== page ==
Oil Portrait of LCol Ian S Johnston, CBE,DSO, ED

Brigadier Ian S JOHNSTON, CBE, DSO*, ED, CD (MID)

Commanding Officer 1st Battalion 48th Highlanders of Canada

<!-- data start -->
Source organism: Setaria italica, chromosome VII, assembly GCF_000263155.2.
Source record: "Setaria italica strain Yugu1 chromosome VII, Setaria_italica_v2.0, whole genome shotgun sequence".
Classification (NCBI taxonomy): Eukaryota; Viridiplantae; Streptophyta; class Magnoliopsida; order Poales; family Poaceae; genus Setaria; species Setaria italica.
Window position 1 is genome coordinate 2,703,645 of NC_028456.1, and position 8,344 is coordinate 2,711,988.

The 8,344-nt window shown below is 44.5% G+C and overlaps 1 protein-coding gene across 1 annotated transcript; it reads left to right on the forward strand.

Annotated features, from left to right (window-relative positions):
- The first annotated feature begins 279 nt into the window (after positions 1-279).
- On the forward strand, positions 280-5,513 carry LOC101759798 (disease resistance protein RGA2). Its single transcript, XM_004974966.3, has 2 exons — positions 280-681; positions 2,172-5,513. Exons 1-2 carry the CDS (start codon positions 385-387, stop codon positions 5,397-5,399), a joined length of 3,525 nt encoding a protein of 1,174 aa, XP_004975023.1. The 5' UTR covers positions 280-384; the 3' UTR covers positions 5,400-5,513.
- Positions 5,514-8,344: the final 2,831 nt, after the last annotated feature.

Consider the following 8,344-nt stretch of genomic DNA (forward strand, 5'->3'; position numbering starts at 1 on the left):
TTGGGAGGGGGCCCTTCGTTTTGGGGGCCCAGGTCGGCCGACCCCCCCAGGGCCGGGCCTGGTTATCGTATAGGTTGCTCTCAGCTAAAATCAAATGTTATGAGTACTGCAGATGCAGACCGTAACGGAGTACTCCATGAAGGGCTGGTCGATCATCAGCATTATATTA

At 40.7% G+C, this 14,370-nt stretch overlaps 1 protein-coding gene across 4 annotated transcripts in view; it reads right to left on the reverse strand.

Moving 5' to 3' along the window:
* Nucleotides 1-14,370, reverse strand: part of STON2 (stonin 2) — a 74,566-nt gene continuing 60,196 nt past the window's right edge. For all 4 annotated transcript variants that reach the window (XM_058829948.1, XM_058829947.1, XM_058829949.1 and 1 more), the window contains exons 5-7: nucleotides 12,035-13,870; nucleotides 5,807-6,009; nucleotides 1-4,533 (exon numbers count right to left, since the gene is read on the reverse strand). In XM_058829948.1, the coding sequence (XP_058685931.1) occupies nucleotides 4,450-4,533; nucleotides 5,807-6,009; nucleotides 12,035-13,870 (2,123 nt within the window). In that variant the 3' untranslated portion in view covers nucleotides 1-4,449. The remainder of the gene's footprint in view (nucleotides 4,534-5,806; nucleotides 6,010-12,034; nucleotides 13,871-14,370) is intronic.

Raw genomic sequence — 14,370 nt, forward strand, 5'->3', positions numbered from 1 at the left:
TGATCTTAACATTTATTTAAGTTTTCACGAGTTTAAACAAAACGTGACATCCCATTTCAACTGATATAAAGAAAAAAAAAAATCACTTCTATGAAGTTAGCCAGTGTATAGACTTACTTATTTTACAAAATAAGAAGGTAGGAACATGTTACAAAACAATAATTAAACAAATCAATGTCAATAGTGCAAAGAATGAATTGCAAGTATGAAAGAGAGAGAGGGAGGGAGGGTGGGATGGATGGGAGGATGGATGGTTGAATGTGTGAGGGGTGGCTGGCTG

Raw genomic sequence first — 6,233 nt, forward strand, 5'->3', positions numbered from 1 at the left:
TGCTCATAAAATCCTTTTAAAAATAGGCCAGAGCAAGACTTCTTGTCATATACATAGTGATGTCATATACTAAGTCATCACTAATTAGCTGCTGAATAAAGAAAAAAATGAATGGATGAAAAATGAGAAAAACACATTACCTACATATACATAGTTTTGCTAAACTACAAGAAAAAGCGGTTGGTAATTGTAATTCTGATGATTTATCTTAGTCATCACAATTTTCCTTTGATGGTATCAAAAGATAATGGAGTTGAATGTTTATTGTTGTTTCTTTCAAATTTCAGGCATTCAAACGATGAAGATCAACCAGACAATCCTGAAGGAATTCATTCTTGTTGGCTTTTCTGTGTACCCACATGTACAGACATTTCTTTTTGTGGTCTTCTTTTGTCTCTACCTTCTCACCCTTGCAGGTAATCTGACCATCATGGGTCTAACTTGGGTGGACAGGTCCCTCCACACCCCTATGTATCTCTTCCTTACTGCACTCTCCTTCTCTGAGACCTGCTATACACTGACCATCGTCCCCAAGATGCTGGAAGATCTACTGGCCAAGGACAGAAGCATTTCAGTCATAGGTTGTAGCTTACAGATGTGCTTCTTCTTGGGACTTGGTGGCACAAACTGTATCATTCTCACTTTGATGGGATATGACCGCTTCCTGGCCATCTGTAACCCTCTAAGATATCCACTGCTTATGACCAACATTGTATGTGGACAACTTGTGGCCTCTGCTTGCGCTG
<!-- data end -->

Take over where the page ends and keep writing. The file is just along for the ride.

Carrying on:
(Canadian Active Service Force) December 1942 – June 1944

Honourary LCol (48th Highlanders of Canada) 1964 – 1967 and HCol 1967 – 1972.